The more interesting question would be the court's reaction to the recess appointment of a completely unqualified person.

also wonder if such a move would trigger a big enough backlash to bring about impeachment.

Would be even more fun if the recess appointment were the CJ.
3.20.2008 3:53pm
Tobias:
What powers does the chief have over the other justices?
3.20.2008 3:55pm
CEB:
Cornellian's question gets thornier the more I think about it. Here is a not-too-implausible (I think) scenario. At some point in the future, Republicans (who by some fluke have a majority in Congress that they fear they will soon lose) worry that after the election cycle, President Obama is going to appoint Bill Clinton to the Supreme Court. To avoid this, they pass (and override the veto of) a bill requiring that appointees to SCOTUS be a member of the bar in good standing. Would it be a separation of powers issue? Also, the numbers required for appointments v. the numbers required to pass legislation might make the issue moot.
3.20.2008 4:10pm
dew:
Rules for the Government and Regulation of the land and naval Forces," Art. I, Sec. 8 - a prerequisite for confirmation of SCOTUS Justices would be no different. The Senate can deny confirmation for any reason or no reason.

I am not sure that answers either question Cornellian asked very well.

For example, I would guess "Congress" passing a law requiring a law degree would have troubles - the constitution's appointments clause cuts the House out of getting a say in who can be a SCotUS judge, and passing a law would seem to be a back-door modification to that clause giving them a say. The constitution *does* give the House a say in Art. I Sec 8, so that example does not seem directly relevant here.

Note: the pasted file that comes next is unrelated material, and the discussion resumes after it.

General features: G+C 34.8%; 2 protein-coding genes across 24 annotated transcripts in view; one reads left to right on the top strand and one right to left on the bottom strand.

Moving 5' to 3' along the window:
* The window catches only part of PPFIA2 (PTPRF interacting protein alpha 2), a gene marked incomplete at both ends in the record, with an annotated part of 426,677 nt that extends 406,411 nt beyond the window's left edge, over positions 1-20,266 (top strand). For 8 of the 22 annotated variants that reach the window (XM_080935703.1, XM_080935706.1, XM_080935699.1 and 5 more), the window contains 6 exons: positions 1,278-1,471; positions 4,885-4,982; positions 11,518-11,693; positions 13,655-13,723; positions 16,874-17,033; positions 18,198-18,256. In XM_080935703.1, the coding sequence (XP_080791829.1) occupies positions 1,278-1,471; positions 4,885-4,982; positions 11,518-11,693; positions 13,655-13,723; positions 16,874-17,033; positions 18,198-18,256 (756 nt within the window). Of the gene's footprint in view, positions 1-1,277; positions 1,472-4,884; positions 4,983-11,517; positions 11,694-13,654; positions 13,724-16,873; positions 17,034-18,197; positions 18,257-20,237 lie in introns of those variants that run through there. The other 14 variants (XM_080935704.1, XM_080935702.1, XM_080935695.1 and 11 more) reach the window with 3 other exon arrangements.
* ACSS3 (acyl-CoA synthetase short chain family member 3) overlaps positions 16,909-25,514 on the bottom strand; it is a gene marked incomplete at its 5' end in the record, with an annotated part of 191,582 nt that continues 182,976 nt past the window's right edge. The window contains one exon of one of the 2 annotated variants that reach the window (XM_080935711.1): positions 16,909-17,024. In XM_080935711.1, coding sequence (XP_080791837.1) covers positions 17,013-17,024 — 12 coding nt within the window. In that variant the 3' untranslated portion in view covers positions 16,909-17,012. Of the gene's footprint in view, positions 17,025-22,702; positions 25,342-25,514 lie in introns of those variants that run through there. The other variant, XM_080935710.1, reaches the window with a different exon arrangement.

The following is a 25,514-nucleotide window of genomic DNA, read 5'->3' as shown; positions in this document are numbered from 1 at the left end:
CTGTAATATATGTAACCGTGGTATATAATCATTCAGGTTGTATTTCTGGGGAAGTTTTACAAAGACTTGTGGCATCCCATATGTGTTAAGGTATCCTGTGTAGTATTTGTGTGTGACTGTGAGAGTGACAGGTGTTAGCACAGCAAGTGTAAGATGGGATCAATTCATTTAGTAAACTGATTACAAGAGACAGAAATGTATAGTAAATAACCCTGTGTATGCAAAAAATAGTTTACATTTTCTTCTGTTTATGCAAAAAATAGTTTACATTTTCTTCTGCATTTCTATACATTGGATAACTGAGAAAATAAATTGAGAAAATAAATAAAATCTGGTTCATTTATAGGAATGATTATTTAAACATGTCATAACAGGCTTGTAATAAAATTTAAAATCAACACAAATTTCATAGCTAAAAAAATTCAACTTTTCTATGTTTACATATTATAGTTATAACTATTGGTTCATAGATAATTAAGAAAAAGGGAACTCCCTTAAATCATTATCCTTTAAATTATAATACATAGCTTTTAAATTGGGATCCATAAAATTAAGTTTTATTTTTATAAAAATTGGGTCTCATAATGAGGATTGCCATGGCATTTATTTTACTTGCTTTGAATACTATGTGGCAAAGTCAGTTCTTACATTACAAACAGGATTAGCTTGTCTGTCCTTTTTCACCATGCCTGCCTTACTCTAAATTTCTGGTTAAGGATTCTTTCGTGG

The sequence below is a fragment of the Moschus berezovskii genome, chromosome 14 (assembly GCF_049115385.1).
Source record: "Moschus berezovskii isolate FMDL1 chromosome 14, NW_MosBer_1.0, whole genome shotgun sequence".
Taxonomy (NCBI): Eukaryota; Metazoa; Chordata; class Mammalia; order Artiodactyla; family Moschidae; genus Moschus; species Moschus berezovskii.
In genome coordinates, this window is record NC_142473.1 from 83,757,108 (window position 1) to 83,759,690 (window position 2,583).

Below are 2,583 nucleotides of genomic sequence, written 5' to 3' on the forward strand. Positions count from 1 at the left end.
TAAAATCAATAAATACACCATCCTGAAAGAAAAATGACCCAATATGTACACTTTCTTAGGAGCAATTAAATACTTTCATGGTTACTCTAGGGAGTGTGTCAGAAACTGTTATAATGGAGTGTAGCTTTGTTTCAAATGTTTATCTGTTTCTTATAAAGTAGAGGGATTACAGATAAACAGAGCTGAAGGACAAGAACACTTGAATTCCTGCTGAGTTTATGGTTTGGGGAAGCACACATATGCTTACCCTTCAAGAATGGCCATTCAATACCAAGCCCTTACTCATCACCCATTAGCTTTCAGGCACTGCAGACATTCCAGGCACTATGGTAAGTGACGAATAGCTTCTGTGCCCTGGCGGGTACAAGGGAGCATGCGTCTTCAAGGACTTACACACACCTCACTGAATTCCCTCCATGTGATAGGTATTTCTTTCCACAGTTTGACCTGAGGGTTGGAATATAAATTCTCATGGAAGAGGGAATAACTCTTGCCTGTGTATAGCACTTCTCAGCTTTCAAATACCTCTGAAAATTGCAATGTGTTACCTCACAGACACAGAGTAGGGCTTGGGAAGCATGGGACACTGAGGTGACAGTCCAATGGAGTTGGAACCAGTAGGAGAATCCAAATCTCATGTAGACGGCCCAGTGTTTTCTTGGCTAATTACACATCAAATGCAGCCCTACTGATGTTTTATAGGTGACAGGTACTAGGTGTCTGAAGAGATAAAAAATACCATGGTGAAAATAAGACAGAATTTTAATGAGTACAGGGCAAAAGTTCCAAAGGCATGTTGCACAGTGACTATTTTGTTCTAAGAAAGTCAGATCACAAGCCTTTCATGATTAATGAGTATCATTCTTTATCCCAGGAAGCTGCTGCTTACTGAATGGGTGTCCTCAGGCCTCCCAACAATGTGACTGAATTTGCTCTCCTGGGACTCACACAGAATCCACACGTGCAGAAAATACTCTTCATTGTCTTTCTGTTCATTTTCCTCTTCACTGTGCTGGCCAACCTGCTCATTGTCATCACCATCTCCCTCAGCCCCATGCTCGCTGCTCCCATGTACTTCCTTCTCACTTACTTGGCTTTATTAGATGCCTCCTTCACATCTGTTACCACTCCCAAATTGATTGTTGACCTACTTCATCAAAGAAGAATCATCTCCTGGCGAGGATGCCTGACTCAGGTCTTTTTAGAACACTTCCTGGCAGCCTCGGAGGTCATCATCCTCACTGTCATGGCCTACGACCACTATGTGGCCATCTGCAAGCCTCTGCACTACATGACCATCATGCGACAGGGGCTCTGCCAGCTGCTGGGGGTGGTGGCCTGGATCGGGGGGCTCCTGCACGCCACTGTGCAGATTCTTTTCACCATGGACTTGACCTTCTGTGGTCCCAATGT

A senate rule on the other hand should be fine, unless you agree with the "nuclear option" arguments from a few years ago, that claimed (if I remember correctly) that the constitution mandates that any judicial nomination must go to the Senate floor for an up-or-down vote, notwithstanding any Senate rules to the contrary.
3.20.2008 4:20pm
Soronel Haetir (mail):

I was thinking of a recess appointed CJ in the context of an impeachment trial over that appointment.
3.20.2008 4:37pm
The Cabbage (mail):
Tobias,

He gets to make up the pledge's nicknames.
3.20.2008 5:30pm
John Herbison (mail):
The Constitution specifies qualifications for members of Congress and provides in substance that each house should determine its membership in the event of a question. There is no corresponding constitutional provision as to the Supreme Court.

Congess has fixed (and sometimes altered, though not recently) the number of members of the Supreme Court. Why would imposing an educational requirement be different?
3.20.2008 5:44pm
Randy R. (mail):
"What powers does the chief have over the other justices?"

Evil powers, of course.
3.20.2008 7:50pm
Wahoowa:
Soronel Haetir:

Not all SCOTUS recess appointments have been later confirmed by the senate. In fact, our first president made a recess appointment of John Rutledge to be chief justice but the senate later rejected him.